Many first time visitors to Youthful Investor are either familiar with Jim Cramer or are excited each day to watch his Mad Money. Cramer is always entertaining and very eager to “help the little guy.” However in more recent years his investing style has come under fire. Does he really know what he is talking about? Is he really on your side?
To answer the first question, we go back to Cramer’s time in school. Cramer graduated from Harvard Law School with his doctorate being admitted to the New York Bar in 1985. His university days were spent working long hour freelance jobs at local newspapers. Between studying and working, Cramer left stock picks on his answering machine that impressed his professors and colleagues.
Martin Peretz, owner of The New Republic was so impressed that he gave Cramer $500,000 to invest. Although Cramer’s picks suffered some losses, Peretz maintained confidence and was able to make capital gains of $150,000 in less than two years.
Cramer has elite experience in investing. He was taken on by Goldman Sachs in 1984. He later founded his own hedge fund, Cramer, Berkowitz, & Co in 1987. In his 12 years, only one year returned less than the market average.
Taking his experience and his growing entrepreneurial desires, in 1996 Cramer founded TheStreet, a penny stock I watch long term. This company offers investing advice, newsletters and world market news online through several websites.
His history shows he has the experience and the know how to invest. Let’s delve a little deeper into the ethics of Jim Cramer and if his interests are really toward the investor.
Cramer’s reign as most of us know it on CNBC began in 2005 with Mad Money. What many first time and young investors fail to realize are the SEC laws that Cramer is bound to in regards to his show and The Street through Action Alerts Plus. Check out my review of Action Alerts Plus.
You may have thought, “why does Cramer always advertise Action Alerts Plus Charitable Trust picks” when he talks about a stock? Why is he so quick to advertise his service? This is not an advertisement. Cramer is following the law by telling the viewers that a given stock is within the portfolio so as not to skew his research and work with CNBC, independent of The Street and Action Alerts Plus.
In addition, Cramer is not allowed to trade any stocks he talks about in the show within 5 business days of mentioning it. Conspiracy theorists have questioned this ruling, advocating he personally trades stocks that he does not mention, those that are far better than what he tells his viewers to buy. This is simply not true. Not only is Jim officially retired from investing, but he only trades for the charitable trust.
Jim Cramer makes his money from working for CNBC and The Street. He is worth well over $10 million from his time working for Goldman Sachs and his hedge fund. Besides that he receives income from guest appearances as well as his books.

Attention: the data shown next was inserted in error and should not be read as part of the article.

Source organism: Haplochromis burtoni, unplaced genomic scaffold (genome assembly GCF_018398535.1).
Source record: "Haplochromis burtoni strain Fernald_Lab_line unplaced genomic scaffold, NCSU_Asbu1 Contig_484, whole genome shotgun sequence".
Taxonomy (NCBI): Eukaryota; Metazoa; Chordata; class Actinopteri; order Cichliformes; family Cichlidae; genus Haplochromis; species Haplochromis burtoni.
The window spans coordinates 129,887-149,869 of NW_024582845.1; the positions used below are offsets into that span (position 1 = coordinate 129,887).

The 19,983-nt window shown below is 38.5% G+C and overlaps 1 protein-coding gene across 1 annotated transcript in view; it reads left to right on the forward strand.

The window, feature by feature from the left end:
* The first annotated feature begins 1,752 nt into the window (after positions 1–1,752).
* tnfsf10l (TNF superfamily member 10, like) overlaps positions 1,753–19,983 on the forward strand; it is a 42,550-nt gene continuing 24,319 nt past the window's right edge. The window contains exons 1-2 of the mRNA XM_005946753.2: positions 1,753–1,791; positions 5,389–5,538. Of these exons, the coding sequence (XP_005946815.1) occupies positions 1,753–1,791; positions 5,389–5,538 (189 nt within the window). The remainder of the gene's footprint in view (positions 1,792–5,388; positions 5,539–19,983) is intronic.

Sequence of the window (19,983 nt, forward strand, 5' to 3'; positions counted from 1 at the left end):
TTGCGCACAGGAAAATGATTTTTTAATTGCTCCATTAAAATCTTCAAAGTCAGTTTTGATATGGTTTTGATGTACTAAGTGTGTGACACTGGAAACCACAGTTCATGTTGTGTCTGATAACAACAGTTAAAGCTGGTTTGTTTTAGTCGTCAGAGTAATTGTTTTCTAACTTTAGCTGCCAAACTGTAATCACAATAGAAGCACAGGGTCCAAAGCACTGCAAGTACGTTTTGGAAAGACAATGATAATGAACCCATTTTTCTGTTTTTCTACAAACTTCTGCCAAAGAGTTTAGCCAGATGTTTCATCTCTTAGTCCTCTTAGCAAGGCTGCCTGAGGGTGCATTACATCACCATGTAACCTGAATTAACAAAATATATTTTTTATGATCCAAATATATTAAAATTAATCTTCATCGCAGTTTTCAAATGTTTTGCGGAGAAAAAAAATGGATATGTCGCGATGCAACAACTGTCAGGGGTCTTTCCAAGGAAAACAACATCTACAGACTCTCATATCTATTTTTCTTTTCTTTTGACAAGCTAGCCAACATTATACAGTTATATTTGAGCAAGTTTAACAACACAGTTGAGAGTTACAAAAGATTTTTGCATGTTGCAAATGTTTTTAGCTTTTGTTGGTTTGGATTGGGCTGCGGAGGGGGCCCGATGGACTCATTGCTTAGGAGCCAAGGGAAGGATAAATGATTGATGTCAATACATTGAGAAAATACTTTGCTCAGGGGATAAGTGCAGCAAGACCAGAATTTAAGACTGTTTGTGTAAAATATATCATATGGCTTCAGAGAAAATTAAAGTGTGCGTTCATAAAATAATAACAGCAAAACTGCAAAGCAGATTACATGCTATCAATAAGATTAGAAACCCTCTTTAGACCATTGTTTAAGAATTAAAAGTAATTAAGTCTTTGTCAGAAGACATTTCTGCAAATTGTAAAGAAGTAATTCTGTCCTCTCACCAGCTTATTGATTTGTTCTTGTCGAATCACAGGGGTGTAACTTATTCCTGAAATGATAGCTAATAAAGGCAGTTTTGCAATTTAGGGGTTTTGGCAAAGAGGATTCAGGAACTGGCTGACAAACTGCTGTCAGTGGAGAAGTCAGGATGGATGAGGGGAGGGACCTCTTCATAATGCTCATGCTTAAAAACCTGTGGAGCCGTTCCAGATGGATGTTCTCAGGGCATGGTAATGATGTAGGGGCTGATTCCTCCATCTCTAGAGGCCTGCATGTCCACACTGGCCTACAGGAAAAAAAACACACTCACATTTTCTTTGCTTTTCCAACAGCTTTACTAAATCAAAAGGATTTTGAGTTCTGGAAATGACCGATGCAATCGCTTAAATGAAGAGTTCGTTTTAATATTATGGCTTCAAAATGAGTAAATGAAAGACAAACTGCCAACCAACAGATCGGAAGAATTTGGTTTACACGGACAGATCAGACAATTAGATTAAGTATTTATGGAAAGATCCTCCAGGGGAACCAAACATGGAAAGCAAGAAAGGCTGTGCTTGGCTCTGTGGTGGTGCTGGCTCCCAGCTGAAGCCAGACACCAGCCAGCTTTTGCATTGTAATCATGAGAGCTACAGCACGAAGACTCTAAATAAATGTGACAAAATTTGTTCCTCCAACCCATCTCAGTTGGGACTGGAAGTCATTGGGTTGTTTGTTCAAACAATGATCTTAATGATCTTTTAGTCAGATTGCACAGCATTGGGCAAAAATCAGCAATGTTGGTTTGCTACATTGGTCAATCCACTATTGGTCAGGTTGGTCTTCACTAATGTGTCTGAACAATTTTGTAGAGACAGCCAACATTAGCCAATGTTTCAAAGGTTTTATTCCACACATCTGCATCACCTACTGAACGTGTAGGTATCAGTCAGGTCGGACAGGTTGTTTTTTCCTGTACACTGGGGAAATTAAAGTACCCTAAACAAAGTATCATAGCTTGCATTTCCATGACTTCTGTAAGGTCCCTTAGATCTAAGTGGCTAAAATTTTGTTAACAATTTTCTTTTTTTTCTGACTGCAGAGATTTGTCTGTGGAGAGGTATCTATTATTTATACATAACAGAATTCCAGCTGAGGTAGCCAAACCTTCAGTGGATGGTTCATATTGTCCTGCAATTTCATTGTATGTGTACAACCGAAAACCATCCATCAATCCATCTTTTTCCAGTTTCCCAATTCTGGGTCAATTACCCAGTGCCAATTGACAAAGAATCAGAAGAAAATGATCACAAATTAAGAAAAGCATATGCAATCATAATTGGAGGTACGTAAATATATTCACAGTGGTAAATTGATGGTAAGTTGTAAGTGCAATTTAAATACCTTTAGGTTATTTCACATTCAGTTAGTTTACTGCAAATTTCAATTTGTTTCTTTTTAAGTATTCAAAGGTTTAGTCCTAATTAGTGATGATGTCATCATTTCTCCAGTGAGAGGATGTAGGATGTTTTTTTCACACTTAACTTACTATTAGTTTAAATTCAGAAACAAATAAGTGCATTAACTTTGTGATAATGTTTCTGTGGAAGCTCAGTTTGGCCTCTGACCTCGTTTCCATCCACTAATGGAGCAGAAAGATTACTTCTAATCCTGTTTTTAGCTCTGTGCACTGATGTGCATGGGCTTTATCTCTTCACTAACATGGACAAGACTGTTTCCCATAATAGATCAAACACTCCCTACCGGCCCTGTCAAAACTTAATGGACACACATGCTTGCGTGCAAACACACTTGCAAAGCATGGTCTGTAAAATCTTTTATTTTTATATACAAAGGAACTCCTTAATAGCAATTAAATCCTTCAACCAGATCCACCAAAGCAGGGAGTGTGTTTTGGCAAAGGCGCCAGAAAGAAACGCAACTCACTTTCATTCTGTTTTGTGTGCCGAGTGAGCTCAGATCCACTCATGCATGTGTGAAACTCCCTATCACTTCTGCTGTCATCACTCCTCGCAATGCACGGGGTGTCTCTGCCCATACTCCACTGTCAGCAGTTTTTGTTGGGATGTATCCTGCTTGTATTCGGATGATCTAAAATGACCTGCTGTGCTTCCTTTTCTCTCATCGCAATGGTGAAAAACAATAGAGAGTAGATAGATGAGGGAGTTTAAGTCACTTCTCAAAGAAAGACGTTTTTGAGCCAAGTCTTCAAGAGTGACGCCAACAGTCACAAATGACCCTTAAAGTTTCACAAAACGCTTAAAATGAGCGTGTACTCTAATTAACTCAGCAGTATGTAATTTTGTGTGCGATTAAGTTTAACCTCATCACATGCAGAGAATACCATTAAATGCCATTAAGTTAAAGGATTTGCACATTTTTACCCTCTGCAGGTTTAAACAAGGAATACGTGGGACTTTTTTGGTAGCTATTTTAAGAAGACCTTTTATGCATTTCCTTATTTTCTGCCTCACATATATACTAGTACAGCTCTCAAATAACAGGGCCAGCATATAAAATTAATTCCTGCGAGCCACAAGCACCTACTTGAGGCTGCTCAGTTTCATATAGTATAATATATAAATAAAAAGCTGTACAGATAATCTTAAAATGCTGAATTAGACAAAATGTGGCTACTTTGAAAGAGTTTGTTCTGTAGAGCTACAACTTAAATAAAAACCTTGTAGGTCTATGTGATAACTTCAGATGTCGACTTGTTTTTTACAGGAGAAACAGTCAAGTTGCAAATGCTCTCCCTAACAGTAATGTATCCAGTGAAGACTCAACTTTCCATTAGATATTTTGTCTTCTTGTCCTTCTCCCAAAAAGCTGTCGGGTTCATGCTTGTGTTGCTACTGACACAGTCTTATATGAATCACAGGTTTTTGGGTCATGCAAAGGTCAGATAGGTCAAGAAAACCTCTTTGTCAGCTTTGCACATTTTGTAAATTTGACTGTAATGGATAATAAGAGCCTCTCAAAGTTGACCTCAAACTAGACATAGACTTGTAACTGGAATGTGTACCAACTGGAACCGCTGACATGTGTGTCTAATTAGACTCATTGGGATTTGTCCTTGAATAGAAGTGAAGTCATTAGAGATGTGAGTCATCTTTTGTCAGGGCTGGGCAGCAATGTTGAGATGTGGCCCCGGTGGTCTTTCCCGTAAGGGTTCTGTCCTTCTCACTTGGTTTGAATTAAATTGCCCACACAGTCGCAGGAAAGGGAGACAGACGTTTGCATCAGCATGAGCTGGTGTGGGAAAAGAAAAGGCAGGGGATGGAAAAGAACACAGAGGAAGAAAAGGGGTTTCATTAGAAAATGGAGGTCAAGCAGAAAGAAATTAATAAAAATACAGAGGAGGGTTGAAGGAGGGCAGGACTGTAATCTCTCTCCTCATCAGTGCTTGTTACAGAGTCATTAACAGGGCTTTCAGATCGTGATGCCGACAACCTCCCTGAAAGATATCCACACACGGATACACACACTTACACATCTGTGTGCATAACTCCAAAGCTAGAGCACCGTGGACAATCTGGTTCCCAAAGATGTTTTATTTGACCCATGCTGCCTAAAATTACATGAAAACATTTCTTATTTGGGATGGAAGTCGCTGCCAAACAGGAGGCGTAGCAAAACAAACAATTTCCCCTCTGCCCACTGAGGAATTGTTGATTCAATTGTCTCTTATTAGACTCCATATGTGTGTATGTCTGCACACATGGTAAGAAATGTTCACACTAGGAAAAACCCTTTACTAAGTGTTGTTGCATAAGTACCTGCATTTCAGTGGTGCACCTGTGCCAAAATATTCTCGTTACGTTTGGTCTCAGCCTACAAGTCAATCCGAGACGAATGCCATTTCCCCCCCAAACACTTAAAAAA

Another contention viewers have is about Cramers investing track record. Cramer has come under fire, perhaps most famously on Jon Stewart’s program on Comedy Central. In that episode Stewart criticizes Jim for supposedly giving a buy rec on Bear Sterns the day before the financial meltdown in 2008. However the incident was taken out of context and not meant to be a buy rec but rather a vote of confidence in the caller’s money being liquid at Bear Stearns in a brokerage account; not a mention of the common stock. Cramer was right, the money was safe and it was insured.
Controversy has also followed Jim Cramer from his days at his hedge fund. Video clips have leaked recently of Cramer advocating some questionable practices in short selling and getting reporters to drive the price of a stock down to make some quick money. He has later revealed regret at making these comments and hopes that the SEC would be better educated and more involved in cracking down on these practices.
Those who question the returns on Jim Cramer’s buy and sell recommendations have some validity in their arguments but one most take them in the context of who they are directed to. Critics, namely Barons reported those that followed Cramer’s buy recommendations would have returned on average, 12%, about 10% less than the S&P500 in the two most recent years. Although this is positive and a head of inflation, many need higher returns.
This brings me to Cramer’s audience. Cramer’s buy recommendations are not meant to be the same for everyone. The Mad Money program is specifically designed for individuals, and often non-professionals. When Cramer tells a caller to buy, sell or hold that rec is for that individual caller, not you and me. Each person has a unique situation (asset allocation and diversification). By this I mean, we can both hold the same stock but have a different outcome due to the other stocks and assets we own. Cramer knows this and is happy to provide individual assistance.
Cramer’s always looking for hidden gems as well. No, he does not invest in penny stocks and junk like that. But he has an amazing service that looks at stocks under $10 that are poised to go up. Why does he look at these? They are the boring stocks that no one else cares about because the business isn’t sexy or a household name. Other investors are selling you on household names and sexy because they know you will buy, not that you will make any money. On the contrary, stocks under $10 is a secret worth checking out. It’s pretty basic, honest and easy to get. See the Entire Portfolio for FREE Now at TheStreet.com.
Cramer’s Mad Money is most helpful because of the research he presents and the questions he asks. He enables you to think for yourself and continue to question a stock or investment. From management interviews to his segment, ‘am I diversified’ Cramer gets us thinking more about our investments. This is his goal. Cramer wants us to be better informed and make better decisions.